Walter Strachan Collection
Date range: 1920s–2007.
Walter John Strachan (1903–94) was an inspirational schoolteacher at Bishop’s Stortford College, Hertfordshire, who had a parallel career as a poet, French translator, critic and connoisseur.
Strachan began to write poetry in the early 1940s and issued two full-length collections, Moments of Time (1947) and The Season’s Pause (1950).
He enjoyed a number of long-term literary friendships, notably with Sylvia Townsend Warner, Cecily Mackworth and Stevie Smith. Strachan had a life-long fascination with French literature and culture and, with the encouragement of Nancy Cunard, in the late forties he began a series of important translations of modern French poetry. His most significant contribution in this field, Apollinaire to Aragon, was published by Methuen in 1948.
Strachan’s interest in art developed throughout the thirties and forties. He collected French livres d’artistes with a passion, becoming firm friends with many of the artists and he wrote the definitive study of this subject, The Artist and the Book in France (1969). Strachan also wrote and lectured extensively on modern sculpture, especially the work of his long-time friend Henry Moore.
The Walter Strachan Collection comprises a large body of material generated and accumulated by Strachan in the course of his work as a writer, translator, editor, art critic and connoisseur.
There are several thousand items of correspondence with a wide range of sculptors, painters, engravers, printmakers, illustrators, typographers, printers, makers of fine books, other collectors, representatives of galleries and museums, writers, editors and publishers in Britain, France, Italy and the United States.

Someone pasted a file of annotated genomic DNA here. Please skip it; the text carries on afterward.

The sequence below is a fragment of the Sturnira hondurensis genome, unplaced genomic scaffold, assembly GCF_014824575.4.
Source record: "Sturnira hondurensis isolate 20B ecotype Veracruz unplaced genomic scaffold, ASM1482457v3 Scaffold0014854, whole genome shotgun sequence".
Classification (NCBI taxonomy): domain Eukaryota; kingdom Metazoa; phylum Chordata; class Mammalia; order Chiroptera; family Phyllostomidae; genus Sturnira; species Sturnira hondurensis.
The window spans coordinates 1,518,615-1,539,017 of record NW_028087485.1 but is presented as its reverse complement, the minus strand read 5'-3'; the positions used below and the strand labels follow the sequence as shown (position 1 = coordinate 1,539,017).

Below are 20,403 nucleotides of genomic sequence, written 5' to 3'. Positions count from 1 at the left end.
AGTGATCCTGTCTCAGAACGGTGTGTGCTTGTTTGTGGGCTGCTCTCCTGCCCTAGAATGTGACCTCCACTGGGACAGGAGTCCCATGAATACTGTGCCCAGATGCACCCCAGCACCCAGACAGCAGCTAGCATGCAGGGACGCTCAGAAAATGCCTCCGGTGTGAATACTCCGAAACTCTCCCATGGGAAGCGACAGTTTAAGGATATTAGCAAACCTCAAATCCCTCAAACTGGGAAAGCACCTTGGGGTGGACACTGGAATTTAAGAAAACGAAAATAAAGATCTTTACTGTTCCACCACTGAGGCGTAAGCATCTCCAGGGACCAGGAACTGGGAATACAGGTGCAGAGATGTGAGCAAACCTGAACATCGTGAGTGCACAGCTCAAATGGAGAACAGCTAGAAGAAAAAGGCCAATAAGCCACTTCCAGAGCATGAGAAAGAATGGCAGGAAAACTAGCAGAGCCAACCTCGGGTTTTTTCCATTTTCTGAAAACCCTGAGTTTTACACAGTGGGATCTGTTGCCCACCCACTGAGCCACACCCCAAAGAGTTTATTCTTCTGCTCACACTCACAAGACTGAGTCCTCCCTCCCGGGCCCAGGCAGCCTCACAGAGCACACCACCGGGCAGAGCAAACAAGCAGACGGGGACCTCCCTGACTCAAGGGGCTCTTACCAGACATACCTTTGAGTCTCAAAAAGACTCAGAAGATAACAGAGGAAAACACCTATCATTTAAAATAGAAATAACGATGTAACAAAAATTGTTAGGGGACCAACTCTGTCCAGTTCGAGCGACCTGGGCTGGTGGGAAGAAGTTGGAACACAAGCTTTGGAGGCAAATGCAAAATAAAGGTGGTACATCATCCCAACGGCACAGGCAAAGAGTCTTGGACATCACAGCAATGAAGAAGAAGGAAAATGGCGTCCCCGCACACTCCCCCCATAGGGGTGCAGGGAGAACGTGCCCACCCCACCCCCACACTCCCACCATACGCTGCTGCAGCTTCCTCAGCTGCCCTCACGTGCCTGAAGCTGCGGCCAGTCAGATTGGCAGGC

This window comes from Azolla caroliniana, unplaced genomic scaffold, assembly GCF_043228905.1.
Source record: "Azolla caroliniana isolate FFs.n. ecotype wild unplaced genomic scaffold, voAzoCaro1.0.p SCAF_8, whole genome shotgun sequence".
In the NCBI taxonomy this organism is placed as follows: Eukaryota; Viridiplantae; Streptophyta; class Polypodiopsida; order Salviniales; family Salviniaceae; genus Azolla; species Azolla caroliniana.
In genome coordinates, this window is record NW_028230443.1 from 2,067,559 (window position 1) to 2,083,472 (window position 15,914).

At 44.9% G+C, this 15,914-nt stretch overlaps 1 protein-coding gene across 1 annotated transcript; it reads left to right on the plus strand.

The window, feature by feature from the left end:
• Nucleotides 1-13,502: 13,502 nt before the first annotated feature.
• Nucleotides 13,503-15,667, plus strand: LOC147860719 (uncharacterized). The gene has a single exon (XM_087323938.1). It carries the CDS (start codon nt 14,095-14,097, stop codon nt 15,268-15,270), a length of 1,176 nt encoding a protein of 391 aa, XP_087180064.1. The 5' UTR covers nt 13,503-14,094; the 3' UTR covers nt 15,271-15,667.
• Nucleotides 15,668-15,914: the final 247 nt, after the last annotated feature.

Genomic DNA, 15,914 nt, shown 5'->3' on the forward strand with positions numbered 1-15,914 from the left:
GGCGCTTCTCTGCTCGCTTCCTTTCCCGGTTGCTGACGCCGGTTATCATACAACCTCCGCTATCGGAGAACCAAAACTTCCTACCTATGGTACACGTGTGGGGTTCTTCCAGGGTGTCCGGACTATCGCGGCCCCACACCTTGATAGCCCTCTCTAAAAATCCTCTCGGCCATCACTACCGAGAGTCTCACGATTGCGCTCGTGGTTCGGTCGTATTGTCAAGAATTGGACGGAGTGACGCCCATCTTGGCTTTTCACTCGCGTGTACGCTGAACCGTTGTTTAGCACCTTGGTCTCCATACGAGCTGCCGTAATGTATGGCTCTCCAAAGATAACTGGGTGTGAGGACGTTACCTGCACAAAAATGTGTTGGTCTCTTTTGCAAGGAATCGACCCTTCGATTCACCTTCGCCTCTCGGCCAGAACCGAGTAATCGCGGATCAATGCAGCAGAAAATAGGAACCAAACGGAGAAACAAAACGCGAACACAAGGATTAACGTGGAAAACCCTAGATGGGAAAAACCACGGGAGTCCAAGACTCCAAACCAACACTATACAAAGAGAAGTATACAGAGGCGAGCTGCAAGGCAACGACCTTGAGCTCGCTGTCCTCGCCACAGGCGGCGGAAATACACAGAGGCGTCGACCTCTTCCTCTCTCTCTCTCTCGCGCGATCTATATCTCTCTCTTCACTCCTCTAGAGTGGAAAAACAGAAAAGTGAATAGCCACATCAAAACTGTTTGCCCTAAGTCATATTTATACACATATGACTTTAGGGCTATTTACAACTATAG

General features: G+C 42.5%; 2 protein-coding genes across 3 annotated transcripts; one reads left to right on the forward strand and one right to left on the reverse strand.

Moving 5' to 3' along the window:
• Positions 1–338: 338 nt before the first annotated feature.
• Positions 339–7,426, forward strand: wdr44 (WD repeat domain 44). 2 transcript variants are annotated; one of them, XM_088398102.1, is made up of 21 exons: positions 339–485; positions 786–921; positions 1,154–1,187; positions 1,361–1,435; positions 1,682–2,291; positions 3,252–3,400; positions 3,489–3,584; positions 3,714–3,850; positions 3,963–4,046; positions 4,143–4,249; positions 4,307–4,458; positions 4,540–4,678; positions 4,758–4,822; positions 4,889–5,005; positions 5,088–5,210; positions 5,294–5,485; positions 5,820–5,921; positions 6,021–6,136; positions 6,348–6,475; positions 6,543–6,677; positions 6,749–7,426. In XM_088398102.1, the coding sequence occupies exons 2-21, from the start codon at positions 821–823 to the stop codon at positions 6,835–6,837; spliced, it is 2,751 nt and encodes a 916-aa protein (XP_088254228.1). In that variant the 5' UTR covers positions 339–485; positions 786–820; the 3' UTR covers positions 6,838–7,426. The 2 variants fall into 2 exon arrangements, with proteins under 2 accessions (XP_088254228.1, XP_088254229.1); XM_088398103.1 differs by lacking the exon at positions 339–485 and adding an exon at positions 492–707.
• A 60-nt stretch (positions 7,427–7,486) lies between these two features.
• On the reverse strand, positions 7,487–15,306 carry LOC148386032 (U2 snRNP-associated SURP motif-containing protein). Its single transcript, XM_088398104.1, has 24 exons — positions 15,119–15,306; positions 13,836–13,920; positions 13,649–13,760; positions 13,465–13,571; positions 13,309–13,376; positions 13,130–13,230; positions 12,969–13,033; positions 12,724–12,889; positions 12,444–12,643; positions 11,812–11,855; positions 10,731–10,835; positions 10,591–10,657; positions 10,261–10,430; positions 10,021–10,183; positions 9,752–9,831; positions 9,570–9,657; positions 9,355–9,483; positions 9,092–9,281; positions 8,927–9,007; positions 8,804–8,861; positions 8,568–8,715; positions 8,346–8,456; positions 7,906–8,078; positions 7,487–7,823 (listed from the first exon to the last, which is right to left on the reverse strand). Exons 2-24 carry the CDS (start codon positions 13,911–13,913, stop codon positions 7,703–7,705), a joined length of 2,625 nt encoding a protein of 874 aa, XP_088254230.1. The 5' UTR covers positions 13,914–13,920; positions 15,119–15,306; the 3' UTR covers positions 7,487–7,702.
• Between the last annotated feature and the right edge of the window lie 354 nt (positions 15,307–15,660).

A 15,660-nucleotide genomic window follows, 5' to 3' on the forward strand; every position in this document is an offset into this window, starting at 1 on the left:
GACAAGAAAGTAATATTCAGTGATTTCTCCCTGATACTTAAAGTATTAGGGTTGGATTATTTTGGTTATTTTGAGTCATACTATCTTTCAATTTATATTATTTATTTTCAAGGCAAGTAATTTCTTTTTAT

There are significant exchanges of correspondence with the sculptors Kenneth Armitage, Ralph Brown, Elisabeth Frink, André Lhote, Henry Moore and Lucile Passavant, artists such as Percy Horton and Geoffrey Rhoades, and writers including Vera Cacciatore, Nancy Cunard, Julien Gracq and Cecily Mackworth.
Strachan’s son Geoffrey augmented the archive by acquiring some of the original letters his father sent to Percy Horton, Peter Whyte and Timothy Rogers. The correspondence illustrates well the overlapping friendships and connections that Strachan developed over his lifetime among a wide community of artists and writers in Britain and abroad.
The collection also includes an extensive body of Strachan's own publications, in every field of his activity, and a mass of material accumulated by him in the course of his research.
It is a major resource for studies of twentieth-century art and literature in Britain and France, translation studies, and the histories of art criticism, collecting, and the livre d’artiste.1
1Strachan made gifts or bequests of material to several other institutions, including the Taylor Institute Library at the University of Oxford, the Scottish Gallery of Modern Art, the Victoria & Albert Museum, and Dorset County Museum.
Catalogue available online via ELGAR.